The benchmark uses sysbench-0.5 OLTP with 8 tables and 10G worth of data. InnoDB buffer pool was 16G, InnoDB log group capacity 4G (the maximum for MySQL-5.5). The

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Log Buffer #301, A Carnival of the Vanities for DBAs
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This year’s last log buffer edition looks at the marvelous and splendid blog posts of Oracle, SQL Server and the MySQL databases which promise to bring more and more next year. This Log Buffer #301 promises to be the anchor for yet another action packed blogging carnival next year.

Oracle:

Kristin Rose is asking to join hands and hearts this holiday season with Oracle.

Phill Hill has a nice post about Open as in Transparent: Instructure Conducts 2nd Public

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First sysbench results comparing Amazon AWS RDS instances
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RDS instance details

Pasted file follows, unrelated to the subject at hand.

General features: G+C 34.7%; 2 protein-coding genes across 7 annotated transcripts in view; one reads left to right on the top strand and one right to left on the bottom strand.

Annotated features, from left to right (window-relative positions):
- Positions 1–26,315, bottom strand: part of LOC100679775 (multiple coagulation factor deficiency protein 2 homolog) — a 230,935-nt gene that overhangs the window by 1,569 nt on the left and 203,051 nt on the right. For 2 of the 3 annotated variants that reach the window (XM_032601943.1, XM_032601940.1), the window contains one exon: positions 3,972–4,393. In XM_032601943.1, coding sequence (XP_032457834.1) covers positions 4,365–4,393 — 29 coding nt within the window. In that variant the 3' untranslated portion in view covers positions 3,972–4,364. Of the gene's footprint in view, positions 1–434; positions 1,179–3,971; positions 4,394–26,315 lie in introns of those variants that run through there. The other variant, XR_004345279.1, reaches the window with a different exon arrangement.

• sysbench seeded 100Gb database and then snapshotted
  • 1Tb of RDS storage for the database
  • RDS MySQL 5.5.27
  • Default my.cnf RDS configuration except (find the full 'show global variables' output at the end of this post)
    • performance_schema is enabled
    • innodb_flush_logs_at_trx_commit = 0
  • provisioning an RDS instance for each instance size / PIOPS configuration from the seeded database. (10 in total) 

Test details


  • Amazon RDS 
  • Within an AWS VPC
  • US-East


First warm up innodb by running sysbench with options
  • oltp table size 1000000000
  • max-requests 0
  • max-time 300 (5 minute warm up)
  • oltp test mode complex
  • oltp index updates 10
  • oltp user delay





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Benchmarking your MySQL servers
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Benchmarking tools like Sysbench and DBT2 has helped alot of DBAs in measuring their MySQL databases performance. By benchmarking you will really know how far your current setup will go. In this part, you will learn how to install the sysbench in Ubuntu and other Enterprise linux.